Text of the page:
Recycling for Wood That’s Painted/Treated

Generally speaking, wood that has been painted or treated is not very recyclable. The chemicals in treated lumber are really not the types of things that you would want to come into contact with. They include creosote, which is a complex chemical derived from coal tar. There are other chemicals that are used in the treatment of lumbar, as well, and many of the chemicals contained in paint are environmentally toxic. Recycling wood that’s been painted or treated is generally actually a matter of sending it off to the right place to be destroyed.

Why Do This?

Some people have enough property where they have the option of burning materials if they want. While it may not be legally permitted for them to do so, some people choose to do it anyway and they tend to burn building materials such as lumber indiscriminately. Burning treated lumber is much more dangerous than burning your average two by four. This lumber contains chemicals that are released when they are burned, and those chemicals can be very toxic to the environment and to the people nearby. Painted lumber has the same risk associated with it and must be disposed of properly.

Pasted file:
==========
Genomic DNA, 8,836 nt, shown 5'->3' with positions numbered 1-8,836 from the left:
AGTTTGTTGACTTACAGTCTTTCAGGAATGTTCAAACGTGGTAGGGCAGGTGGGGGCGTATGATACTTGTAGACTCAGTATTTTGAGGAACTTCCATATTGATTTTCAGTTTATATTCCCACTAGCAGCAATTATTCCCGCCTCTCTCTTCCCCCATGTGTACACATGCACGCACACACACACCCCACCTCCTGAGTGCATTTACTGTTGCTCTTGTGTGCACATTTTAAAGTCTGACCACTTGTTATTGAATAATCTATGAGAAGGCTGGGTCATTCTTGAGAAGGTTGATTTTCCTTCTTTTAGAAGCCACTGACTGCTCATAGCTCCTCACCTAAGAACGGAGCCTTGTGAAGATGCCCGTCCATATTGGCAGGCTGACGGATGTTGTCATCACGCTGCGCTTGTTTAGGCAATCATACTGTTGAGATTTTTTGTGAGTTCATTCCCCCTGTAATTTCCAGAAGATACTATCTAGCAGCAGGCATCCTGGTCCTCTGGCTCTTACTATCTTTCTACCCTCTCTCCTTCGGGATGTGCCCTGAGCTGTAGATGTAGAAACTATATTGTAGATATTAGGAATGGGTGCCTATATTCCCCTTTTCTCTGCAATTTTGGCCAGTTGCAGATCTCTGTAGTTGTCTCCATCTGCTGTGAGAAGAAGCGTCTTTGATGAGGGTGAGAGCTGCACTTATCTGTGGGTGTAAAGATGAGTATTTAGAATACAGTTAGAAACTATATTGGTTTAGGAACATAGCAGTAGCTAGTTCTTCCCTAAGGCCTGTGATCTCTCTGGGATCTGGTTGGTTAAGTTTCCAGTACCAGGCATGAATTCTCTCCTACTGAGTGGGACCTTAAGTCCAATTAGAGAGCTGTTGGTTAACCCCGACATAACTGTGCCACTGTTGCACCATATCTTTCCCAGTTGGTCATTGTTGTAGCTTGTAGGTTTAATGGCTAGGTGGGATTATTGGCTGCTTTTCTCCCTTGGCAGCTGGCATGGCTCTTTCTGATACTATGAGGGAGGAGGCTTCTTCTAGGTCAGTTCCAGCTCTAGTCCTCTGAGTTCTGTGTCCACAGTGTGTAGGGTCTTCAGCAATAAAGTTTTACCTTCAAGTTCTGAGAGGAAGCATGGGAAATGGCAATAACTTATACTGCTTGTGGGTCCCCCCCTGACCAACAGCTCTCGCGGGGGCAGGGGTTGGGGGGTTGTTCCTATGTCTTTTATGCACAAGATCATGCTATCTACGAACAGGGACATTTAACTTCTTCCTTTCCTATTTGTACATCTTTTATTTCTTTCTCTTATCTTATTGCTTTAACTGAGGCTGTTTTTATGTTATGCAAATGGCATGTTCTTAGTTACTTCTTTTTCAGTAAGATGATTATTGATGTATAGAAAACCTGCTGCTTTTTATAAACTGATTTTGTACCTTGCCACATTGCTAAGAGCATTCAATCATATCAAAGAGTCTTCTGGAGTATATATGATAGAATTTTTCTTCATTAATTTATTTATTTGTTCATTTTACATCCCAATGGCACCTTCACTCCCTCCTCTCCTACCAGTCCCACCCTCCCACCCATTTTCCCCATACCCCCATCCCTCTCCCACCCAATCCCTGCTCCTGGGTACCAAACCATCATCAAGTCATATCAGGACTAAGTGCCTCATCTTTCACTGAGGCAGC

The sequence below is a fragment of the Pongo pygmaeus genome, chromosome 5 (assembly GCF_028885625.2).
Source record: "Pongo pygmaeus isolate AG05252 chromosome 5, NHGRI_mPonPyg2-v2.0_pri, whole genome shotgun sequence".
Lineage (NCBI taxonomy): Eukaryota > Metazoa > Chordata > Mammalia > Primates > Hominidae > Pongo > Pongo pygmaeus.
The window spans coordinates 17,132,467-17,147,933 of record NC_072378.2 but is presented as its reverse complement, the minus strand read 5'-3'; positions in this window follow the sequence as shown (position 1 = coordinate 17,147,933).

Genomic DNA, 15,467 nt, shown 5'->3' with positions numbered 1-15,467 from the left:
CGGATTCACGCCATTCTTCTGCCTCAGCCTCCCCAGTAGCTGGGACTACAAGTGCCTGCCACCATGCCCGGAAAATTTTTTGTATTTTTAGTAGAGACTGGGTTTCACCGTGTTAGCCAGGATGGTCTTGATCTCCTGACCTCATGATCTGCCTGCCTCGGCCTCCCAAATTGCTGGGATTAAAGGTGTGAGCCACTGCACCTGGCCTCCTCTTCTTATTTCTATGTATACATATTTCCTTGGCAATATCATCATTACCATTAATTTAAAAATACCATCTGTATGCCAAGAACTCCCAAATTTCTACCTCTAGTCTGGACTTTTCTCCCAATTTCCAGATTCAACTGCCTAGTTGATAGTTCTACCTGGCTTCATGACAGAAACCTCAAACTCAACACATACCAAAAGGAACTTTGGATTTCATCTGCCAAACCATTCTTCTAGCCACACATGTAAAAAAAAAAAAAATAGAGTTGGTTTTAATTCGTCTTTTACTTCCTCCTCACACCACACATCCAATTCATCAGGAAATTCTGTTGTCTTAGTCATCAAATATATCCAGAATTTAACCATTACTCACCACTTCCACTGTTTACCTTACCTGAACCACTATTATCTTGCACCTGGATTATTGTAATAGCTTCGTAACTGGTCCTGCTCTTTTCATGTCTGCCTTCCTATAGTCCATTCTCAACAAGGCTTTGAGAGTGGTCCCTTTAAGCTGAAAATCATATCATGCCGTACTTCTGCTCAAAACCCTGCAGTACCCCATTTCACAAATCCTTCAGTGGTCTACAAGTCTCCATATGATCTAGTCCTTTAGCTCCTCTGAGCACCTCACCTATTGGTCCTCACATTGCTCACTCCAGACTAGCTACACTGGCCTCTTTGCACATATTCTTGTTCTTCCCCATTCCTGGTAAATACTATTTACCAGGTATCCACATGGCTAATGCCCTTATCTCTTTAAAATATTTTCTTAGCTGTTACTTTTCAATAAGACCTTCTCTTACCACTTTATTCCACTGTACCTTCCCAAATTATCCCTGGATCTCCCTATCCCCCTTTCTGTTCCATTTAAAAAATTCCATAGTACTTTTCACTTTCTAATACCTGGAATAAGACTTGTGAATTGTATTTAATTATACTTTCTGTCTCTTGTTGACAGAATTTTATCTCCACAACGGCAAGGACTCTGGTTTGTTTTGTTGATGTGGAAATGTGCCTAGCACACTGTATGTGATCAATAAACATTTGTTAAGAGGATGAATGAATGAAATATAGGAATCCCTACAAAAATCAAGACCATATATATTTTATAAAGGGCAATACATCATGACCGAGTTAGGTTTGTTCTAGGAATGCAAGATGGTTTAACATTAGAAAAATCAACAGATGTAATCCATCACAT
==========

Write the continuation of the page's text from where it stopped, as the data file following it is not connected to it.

Getting rid of treated or painted lumber generally involves trucking it off to a facility that has the right type of burning equipment. The lumber will be burned and the toxins that are produced when it is combusted will be collected by specialized equipment. This ensures that it doesn’t make its way back into the environment and it ensures that everything is handled in the safest way possible. If you’re worried about whether or not any lumber that you need to get rid of is recyclable, you can simply ask a local recycling plant or your municipality about whether the type of treatment or paint that the lumber is contaminated with makes a nonrecyclable.